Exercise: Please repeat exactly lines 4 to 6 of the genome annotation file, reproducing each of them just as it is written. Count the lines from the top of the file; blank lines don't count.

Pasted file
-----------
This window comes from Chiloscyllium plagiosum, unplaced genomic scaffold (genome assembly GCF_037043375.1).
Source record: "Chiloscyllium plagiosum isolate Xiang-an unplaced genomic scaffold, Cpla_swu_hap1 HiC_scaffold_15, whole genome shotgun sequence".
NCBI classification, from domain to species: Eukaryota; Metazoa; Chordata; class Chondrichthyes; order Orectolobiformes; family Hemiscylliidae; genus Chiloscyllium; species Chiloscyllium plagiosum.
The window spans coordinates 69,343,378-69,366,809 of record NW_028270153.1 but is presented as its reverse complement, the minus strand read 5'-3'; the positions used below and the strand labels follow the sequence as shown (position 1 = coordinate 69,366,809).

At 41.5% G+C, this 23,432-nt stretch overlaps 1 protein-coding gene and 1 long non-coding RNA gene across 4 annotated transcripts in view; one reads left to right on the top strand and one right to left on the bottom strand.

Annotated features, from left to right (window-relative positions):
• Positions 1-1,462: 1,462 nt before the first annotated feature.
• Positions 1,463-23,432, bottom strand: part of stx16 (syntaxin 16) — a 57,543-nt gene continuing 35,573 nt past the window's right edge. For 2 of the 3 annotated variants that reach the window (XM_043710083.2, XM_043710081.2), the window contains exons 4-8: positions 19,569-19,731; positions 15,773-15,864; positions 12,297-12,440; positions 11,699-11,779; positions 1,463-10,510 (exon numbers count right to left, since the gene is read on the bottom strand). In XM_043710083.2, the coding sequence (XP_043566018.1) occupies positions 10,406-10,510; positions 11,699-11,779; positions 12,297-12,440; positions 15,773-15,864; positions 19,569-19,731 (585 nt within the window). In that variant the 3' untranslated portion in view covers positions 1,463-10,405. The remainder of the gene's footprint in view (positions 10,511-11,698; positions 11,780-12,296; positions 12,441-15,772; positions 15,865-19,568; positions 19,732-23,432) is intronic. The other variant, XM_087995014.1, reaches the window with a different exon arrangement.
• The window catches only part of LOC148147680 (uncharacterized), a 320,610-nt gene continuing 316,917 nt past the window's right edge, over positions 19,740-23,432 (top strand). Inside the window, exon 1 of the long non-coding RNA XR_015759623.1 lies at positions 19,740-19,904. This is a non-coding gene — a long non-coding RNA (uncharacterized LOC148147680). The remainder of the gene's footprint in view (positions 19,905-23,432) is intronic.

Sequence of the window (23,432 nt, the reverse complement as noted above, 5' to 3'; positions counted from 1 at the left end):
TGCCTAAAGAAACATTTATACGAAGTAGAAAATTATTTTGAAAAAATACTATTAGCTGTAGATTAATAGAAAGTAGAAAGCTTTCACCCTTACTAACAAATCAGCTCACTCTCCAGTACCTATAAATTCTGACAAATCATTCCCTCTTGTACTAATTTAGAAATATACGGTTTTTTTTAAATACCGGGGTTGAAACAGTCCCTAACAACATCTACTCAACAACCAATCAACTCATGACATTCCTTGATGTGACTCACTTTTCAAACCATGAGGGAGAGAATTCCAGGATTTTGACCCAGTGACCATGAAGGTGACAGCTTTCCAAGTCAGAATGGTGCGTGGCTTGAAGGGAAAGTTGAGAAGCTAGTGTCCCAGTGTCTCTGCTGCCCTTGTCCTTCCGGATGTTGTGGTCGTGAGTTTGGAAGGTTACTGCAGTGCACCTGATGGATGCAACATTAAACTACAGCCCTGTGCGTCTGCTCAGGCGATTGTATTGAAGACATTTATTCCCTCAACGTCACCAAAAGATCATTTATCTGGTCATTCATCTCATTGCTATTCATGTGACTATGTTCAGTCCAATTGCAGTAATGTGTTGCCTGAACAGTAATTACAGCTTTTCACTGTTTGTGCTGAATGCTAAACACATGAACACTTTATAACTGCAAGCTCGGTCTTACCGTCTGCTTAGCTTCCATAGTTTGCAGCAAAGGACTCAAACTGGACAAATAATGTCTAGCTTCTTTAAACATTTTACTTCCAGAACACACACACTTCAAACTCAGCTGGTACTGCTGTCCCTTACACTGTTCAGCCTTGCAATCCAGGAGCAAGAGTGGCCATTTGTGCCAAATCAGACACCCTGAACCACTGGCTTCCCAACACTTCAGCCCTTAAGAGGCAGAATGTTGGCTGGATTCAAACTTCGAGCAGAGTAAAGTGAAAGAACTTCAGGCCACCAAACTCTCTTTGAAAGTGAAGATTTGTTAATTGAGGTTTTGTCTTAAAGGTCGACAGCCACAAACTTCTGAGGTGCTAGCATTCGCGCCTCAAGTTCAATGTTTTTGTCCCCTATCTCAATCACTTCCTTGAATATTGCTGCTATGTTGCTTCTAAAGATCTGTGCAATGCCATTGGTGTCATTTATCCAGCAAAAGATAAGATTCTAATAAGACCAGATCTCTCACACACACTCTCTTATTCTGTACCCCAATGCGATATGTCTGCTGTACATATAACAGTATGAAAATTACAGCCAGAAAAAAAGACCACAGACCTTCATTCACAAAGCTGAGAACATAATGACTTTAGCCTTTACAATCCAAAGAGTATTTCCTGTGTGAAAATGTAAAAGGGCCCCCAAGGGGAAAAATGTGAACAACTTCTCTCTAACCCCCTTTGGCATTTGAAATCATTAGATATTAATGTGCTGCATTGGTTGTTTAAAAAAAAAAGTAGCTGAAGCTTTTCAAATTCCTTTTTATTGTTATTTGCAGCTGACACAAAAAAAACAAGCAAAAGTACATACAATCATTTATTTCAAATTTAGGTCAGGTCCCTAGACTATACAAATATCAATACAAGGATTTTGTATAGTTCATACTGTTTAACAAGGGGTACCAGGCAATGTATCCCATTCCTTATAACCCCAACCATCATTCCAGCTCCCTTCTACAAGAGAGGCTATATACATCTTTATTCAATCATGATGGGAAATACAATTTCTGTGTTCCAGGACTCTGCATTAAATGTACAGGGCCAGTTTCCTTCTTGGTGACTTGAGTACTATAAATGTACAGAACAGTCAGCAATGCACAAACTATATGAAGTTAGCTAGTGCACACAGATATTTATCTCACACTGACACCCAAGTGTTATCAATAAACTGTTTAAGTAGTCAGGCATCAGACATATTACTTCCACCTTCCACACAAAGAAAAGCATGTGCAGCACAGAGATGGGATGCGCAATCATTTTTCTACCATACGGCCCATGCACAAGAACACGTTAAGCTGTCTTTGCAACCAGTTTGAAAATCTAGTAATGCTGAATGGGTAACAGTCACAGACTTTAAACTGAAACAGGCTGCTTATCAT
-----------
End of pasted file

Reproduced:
The window spans coordinates 69,343,378-69,366,809 of record NW_028270153.1 but is presented as its reverse complement, the minus strand read 5'-3'; the positions used below and the strand labels follow the sequence as shown (position 1 = coordinate 69,366,809).

At 41.5% G+C, this 23,432-nt stretch overlaps 1 protein-coding gene and 1 long non-coding RNA gene across 4 annotated transcripts in view; one reads left to right on the top strand and one right to left on the bottom strand.

Annotated features, from left to right (window-relative positions):